American portrait photographer Annie Leibovitz was born in 1949 in Connecticut. Her father was a Lieutenant Colonel in the USA Air Force, leading the family to move frequently, Leibovitz would take her first photographs while being stationed in the Philippines during the Vietnam War. She went on to study painting at the San Francisco Art Institute, and simultaneously honed her camera skills.
In 1970 Leibovitz started working as a photographer at Rolling Stone magazine. Within three years she was named as the magazine’s Chief Photographer; and by 1983 she had moved on to Vanity Fair. During this decade, other artists, notably Richard Avedon and Henri Cartier-Bresson, influenced Leibovitz. She observed that one could carve a successful commercial career alongside personal projects.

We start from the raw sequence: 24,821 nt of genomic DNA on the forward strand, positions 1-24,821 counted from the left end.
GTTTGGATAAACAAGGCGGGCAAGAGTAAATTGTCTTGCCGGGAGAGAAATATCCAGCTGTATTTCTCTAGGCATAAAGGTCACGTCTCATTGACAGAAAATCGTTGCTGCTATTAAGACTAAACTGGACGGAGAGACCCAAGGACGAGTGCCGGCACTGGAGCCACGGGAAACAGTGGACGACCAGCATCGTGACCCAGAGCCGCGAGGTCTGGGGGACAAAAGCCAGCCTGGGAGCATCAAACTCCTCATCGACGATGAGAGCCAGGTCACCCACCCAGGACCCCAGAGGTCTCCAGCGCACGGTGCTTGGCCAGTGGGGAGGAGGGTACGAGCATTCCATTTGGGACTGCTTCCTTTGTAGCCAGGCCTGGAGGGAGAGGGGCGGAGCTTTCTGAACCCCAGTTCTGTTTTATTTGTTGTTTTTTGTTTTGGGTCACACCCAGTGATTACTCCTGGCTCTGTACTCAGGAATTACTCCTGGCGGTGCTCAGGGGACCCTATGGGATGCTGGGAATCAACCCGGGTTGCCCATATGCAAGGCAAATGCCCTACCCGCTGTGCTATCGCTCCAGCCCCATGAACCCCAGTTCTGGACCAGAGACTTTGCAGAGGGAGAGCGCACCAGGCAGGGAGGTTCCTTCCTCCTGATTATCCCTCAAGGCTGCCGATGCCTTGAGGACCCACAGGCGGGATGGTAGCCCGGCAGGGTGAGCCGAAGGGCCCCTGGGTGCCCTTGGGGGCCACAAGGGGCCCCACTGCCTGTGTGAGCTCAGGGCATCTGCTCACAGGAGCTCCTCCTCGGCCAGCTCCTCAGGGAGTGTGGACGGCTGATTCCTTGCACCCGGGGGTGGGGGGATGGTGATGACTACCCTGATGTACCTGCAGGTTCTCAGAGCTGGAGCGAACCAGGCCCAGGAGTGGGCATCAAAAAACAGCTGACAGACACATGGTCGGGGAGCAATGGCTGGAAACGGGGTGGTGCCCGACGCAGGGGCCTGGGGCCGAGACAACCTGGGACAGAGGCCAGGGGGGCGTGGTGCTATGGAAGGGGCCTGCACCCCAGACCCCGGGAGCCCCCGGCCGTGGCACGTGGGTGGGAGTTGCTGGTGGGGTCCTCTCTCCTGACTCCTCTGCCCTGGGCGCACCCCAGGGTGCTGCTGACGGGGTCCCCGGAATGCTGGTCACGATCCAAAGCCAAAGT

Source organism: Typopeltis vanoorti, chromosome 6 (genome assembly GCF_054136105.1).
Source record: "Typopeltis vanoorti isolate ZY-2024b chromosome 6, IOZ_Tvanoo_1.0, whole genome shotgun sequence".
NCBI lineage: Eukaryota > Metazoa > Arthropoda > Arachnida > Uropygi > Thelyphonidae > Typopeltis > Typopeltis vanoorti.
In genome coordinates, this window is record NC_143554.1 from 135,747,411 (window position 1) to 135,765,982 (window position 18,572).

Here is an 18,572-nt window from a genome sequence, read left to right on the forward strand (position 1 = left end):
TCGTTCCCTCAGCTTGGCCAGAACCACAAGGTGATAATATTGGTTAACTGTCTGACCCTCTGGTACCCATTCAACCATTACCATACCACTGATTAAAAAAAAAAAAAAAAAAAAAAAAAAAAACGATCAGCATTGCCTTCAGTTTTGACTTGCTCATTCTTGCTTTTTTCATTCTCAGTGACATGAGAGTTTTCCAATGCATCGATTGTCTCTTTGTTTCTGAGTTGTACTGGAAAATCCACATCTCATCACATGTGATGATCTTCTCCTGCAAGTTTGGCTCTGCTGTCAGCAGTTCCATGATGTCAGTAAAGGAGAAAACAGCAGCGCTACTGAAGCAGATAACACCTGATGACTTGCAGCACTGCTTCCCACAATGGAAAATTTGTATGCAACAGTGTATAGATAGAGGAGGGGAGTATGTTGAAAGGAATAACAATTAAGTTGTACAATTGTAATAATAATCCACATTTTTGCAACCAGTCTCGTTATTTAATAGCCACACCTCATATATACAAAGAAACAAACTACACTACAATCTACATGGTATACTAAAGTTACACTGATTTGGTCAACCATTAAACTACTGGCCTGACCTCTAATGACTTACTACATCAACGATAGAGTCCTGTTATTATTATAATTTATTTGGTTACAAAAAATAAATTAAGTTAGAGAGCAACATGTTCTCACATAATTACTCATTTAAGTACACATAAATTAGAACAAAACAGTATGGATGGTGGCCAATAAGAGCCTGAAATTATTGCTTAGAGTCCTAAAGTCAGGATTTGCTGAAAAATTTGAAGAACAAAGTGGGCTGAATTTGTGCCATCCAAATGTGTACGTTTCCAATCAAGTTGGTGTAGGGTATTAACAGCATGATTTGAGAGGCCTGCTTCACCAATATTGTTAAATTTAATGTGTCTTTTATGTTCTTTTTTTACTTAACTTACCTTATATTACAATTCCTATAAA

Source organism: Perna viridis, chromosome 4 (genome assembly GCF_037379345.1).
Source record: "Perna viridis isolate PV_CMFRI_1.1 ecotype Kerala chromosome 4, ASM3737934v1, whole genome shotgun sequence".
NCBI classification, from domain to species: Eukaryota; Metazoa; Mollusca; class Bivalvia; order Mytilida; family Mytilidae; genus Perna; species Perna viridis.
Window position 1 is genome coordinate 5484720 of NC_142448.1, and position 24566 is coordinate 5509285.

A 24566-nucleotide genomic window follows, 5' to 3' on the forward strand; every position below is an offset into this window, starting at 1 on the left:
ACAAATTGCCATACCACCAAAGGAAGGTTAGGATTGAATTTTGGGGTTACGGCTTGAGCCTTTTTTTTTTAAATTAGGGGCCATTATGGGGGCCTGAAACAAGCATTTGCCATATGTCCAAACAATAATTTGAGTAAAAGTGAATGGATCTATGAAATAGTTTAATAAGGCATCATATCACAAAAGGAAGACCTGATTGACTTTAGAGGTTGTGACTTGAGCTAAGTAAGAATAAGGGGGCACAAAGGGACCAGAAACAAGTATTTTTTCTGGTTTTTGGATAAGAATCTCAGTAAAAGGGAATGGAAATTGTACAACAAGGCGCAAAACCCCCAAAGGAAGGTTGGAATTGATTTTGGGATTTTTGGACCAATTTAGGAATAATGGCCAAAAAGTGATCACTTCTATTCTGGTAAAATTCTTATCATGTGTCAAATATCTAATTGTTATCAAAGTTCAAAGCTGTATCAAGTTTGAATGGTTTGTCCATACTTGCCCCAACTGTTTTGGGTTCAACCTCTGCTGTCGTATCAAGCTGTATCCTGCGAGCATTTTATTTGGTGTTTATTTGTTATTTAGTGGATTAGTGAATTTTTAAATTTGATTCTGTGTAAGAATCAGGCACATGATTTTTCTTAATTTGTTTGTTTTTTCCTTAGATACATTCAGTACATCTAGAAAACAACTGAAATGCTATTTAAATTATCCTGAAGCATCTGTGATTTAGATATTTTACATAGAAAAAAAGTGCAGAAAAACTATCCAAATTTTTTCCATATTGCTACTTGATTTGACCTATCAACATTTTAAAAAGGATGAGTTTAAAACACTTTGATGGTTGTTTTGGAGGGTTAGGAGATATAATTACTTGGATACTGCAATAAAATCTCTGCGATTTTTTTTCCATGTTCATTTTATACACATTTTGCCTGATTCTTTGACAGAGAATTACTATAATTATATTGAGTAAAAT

Leibovitz continued her portrait photography for editorial and advertising campaigns, but gradually began to focus on her personal endeavours. Her work began to be exhibited in galleries and museums. In 1991 the National Portrait Gallery in Washington D.C. mounted over 200 colour and black-and-white works, and published the book ‘Photographs: Annie Leibovitz 1970-1990’ to accompany the exhibition.
Between 2009 and 2011 Leibovitz diversified her work with Pilgrimage, a very personal project. She decided to choose individual subjects that held meaning for her, whether they were literal views of living spaces, sole objects, or landscapes. Leibovitz is a celebrated portrait photographer, but Pilgrimage contains no people – they are notes for portraits. In 2011, Hamiltons Gallery exhibited twenty-six works from the Pilgrimage series. This exhibition preceded the Smithsonian American Art Museum’s exhibition held in 2012, after which the museum acquired 64 works for its permanent collection.
Annie Leibovitz’s photographs are today held in collections of the Art Institute of Chicago, The Museum of Modern Art in New York and the Los Angeles County Museum of Art, a few amongst many. Amongst her accomplishements, she was also the first woman to have a feature exhibition at Washington’s National Portrait Gallery. She currently lives and works in New York, NY.